Dexter Edge

Dexter Edge (born in Tacoma, Washington, 20 January 1953) is an American musicologist.

Academic careerEdit

Dexter Edge attended The Evergreen State College (BA, Interdisciplinary Arts). He studied music history at the University of Southern California (1983-2001, Ph.D., 2001). He has taught music history at the Louisiana State University 1997-1999. 2002-2005 he was Senior Editor at the Packard Humanities Institute (The Complete Works of Carl Philip Emanuel Bach). He was a 2006 Fellow of the American Council of Learned Societies,[1] and the "William J. Bouwsma" Fellow at the National Humanities Center (2006-2007).[2] The recipient of an "Alvin H. Johnson AMS 50 Fellowship,"[3] Edge has published numerous scholarly articles on Joseph Haydn and Wolfgang Amadeus Mozart. He is an authority on Mozart’s autograph manuscripts and an accomplished pianist. His scholarly work has appeared in such publications as The Cambridge Opera Journal, Revue de Musicologie, Mozart Jahrbuch, Eighteenth-Century Music, and the Journal of the Royal Musical Association. He has also presented papers at the Annual Meeting of the American Musicological Society, the International Musicological Society, and the Mozart Society of America. Edge was also the executive editor of MUSA (Music of the United States of America).

Since 2014, he has collaborated with David Black on an online edition in progress of newly discovered Mozart documents.[4]

Ph.D. thesisEdit

  • Mozart's Viennese copyists. Ph.D. University of Southern California (2001) XLIV, 2416 p.

EditionsEdit

Research articlesEdit

  • "Mozart's Fee for 'Così fan tutte'," Journal of the Royal Musical Association 116/2 (1991), 211-235.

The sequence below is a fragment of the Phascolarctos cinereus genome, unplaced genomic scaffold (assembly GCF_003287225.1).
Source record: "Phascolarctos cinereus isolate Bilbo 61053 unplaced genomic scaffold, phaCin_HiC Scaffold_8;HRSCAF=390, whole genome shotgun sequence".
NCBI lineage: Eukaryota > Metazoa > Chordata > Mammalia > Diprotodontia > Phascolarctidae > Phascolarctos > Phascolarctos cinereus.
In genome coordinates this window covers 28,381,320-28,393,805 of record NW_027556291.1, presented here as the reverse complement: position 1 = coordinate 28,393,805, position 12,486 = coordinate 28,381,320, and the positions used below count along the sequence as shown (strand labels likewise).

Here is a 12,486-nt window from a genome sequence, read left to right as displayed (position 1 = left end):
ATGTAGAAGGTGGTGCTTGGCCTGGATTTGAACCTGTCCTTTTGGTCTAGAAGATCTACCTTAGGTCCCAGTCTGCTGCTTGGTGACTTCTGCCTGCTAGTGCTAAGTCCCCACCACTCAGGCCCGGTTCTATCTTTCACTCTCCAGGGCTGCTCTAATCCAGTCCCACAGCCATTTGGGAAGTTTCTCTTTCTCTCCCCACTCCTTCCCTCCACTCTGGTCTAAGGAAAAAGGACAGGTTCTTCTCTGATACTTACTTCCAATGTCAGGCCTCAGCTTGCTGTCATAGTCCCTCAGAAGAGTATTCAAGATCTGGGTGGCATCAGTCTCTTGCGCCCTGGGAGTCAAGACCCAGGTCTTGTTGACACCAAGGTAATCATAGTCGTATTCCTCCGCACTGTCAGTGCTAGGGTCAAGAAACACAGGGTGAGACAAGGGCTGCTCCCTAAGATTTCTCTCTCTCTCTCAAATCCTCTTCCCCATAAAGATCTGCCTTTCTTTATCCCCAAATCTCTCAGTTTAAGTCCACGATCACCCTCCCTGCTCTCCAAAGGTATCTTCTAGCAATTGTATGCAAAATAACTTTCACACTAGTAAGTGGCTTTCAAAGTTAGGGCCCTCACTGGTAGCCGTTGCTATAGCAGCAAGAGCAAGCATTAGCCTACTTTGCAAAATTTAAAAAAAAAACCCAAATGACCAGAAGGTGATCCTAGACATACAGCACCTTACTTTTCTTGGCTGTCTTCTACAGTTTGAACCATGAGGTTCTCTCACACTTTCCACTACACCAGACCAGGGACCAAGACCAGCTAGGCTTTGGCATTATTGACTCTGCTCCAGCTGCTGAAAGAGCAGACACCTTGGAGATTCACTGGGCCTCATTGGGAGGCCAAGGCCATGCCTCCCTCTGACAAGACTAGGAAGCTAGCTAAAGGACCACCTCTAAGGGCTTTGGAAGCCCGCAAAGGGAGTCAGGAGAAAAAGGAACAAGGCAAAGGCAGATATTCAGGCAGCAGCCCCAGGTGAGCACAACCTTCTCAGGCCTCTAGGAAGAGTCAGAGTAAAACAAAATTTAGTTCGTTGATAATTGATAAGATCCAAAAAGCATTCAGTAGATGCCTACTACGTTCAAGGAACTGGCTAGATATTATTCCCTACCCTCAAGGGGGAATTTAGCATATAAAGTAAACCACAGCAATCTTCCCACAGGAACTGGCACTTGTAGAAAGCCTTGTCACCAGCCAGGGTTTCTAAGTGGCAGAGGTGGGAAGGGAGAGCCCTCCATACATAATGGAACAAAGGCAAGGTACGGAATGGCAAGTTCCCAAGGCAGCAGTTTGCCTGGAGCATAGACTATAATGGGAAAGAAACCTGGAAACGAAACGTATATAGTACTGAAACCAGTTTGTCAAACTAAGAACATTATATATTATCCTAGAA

• (with Janet K. Page), "A newly uncovered autograph sketch for Mozart's "Al desio di chi t'adora' K 577," The Musical Times 132 (1991), No. 1786, 601-606.
  • "Mozart's Viennese orchestras," Early Music 20 (1992), 64-88.
  • "Mozart's reception in Vienna, 1787-1791," in Wolfgang Amadè Mozart. Essays on his Life and his Music, ed. Stanley Sadie (Oxford: Clarendon Press 1996), 66-117.
  • "A newly discovered autograph source for Mozart's aria, K. 365a (Anh. 11a)," Mozart-Jahrbuch 1996 (Salzburg: Internationale Stiftung Mozarteum 1996), 177-196.
  • "Recent Discoveries in Viennese Copies of Mozart's Concertos," in Mozart's Piano Concertos: Text, Context, Interpretation, ed. Neal Zaslaw (Ann Arbor: The University of Michigan Press, 1996), 51-65.
  • "Manuscript Parts as Evidence of Orchestral Size in the Eighteenth-Century Viennese Concerto," in Mozart's Piano Concertos: Text, Context, Interpretation ed. Neal Zaslaw (Ann Arbor: The University of Michigan Press, 1996), 427-460.
  • "Viennese music copyists and the transmission of music in the eighteenth century," Revue de musicologie 84/2 (1998), 298-304.
  • "The digital imaging of watermarks," Computing in musicology 12 (1999-2000), 261-274.
  • "Attributing Mozart. I: Three accompanied recitatives," Cambridge Opera Journal 13/3 (2001), 197-237.
  • "Not Mozart, Not Zoffany. So . . . What?" Guest essay in Michael Lorenz's musicology blog (2013).

Many are available through Edge's profile on academia.edu.

ReferencesEdit

  1. ^ https://www.acls.org/research/fellow.aspx?cid=6f762eb8-f8a4-db11-8d10-000c2903e717
  2. ^ "Archived copy". Archived from the original on 2015-06-10. Retrieved 2013-01-25.CS1 maint: archived copy as title (link)
  3. ^ http://www.ams-net.org/fellowships/ams50winners.php
  4. ^ Mozart: New Documents

External linksEdit